Tajikistan: Investing in early childhood development critical to future growth

DUSHANBE (TCA) — Investing in early childhood development is critical to boosting Tajikistan’s human capital and future labor force productivity, said experts at an international workshop in Dushanbe on March 14. With the youngest and fastest growing population in Central Asia, it is important for Tajikistan to ensure that all children are well-nourished and intellectually stimulated, both at home and at school, so they can become productive adults in an increasingly competitive and integrated global economy, the World Bank reported.

A coordinated national approach for early childhood development (ECD) programs in Tajikistan was the focus of discussions at the workshop, organized by the Government of Tajikistan and the World Bank, in collaboration with development partners, the UN, civil society representatives and international experts.

“We are encouraged by Tajikistan’s efforts to take a holistic approach to ECD development, aimed at benefitting today’s children and tomorrow’s work force,” said Jan-Peter Olters, World Bank Country Manager for Tajikistan. “Improving school readiness, educational outcomes, and physical and mental health will lead to more productive and healthy adolescents and adults.”

Research shows that investments in the early years of children’s lives are among the most cost-effective ways a country can cultivate a productive workforce. Early childhood development—the physical, cognitive, linguistic, and socio-emotional development of a child from conception up to primary school—is the most crucial period for brain development, laying the foundation for health, cognitive capacity, and productivity in later life. Indeed, each additional dollar invested in dedicated programs for early childhood development will yield a return of between $6 and $17.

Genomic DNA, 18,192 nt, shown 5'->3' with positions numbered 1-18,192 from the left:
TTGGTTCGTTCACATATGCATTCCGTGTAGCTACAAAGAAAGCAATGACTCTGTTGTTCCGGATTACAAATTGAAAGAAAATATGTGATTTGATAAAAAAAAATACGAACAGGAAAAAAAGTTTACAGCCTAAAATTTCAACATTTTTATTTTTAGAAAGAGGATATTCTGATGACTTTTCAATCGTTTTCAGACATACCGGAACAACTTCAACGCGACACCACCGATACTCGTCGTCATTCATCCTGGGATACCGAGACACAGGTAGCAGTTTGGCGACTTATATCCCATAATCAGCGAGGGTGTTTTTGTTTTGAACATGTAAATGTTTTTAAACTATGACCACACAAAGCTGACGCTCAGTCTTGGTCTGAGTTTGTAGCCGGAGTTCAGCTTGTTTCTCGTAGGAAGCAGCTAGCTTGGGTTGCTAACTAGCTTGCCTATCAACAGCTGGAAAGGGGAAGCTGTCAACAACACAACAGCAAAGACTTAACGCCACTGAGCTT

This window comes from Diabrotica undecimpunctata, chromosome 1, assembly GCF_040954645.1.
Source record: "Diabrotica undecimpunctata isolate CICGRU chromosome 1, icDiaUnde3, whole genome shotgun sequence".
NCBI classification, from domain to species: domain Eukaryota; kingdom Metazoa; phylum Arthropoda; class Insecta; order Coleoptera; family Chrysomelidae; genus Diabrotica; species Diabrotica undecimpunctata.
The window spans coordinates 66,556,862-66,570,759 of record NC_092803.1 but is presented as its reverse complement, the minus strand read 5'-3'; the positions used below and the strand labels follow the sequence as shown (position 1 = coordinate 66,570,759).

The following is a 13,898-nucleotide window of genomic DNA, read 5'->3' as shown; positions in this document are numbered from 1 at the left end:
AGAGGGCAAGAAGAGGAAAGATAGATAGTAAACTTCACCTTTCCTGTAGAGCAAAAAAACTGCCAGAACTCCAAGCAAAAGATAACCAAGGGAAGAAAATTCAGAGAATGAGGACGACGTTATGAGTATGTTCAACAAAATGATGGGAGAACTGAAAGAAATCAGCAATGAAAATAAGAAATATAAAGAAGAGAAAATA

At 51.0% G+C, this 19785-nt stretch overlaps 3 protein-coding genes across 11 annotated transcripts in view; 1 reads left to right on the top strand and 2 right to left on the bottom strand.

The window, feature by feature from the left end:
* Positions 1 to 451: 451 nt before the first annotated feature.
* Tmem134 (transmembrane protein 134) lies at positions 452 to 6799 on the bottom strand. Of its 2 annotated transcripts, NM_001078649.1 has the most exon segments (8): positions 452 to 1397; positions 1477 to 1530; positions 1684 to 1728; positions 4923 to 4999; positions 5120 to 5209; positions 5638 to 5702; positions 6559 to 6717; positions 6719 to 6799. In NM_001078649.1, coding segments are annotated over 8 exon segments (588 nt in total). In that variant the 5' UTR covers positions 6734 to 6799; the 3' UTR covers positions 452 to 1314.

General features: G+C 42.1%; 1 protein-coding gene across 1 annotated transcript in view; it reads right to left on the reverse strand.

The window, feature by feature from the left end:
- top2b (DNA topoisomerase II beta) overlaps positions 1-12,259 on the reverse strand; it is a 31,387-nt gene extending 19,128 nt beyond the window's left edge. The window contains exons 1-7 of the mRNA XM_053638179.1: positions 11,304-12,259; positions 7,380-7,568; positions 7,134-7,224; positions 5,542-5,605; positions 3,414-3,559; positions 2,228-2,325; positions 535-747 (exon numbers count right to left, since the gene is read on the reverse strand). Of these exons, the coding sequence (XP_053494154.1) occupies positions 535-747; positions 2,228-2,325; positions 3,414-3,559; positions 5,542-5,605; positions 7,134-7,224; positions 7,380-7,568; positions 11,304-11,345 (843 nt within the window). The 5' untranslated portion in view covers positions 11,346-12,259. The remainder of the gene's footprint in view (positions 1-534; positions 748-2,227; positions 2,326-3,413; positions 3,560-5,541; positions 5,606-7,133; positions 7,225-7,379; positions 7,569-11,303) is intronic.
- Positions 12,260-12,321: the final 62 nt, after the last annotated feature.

Effective interventions to support early childhood development include pre-natal care for pregnant women, adequate nutrition and growth monitoring, vaccinations, accessible early learning opportunities (including preschool education), clean water and good sanitation, and parental stimulation. As these interventions cross a range of sectors, a coordinated national approach is crucial to success. In 2014, 68 countries around the world had national multi-sectoral programs on early childhood development.

Tajikistan made progress in reducing poverty between 2000 and 2017: poverty rates dropped from 80% to below 30% of the population. However, the World Bank finds that resources currently dedicated to early childhood development in Tajikistan are not yet sufficient. For instance, 17% of children under five years of age are stunted, and only one in 10 children aged three to six years benefits from early learning programs.

The World Bank’s Human Capital Index has shown that a child born today in Tajikistan is expected to be 53% as productive as he or she could be growing up with complete education and full health.

The World Bank is currently finalizing diagnostic reports on early childhood development in Tajikistan. The findings, along with feedback from this workshop, will be used to develop a $40 million project to support national efforts to strengthen early childhood development in the country.

The World Bank’s active portfolio in Tajikistan includes 16 projects, with net commitments of $625 million. The World Bank remains committed to supporting Tajikistan as it strives to improve the lives of its people and meet the aspirations of its young and growing population.

Sergey Kwan


Sergey Kwan has worked for The Times of Central Asia as a journalist, translator and editor since its foundation in March 1999. Prior to this, from 1996-1997, he worked as a translator at The Kyrgyzstan Chronicle, and from 1997-1999, as a translator at The Central Asian Post.
Kwan studied at the Bishkek Polytechnic Institute from 1990-1994, before completing his training in print journalism in Denmark.

View more articles fromTCA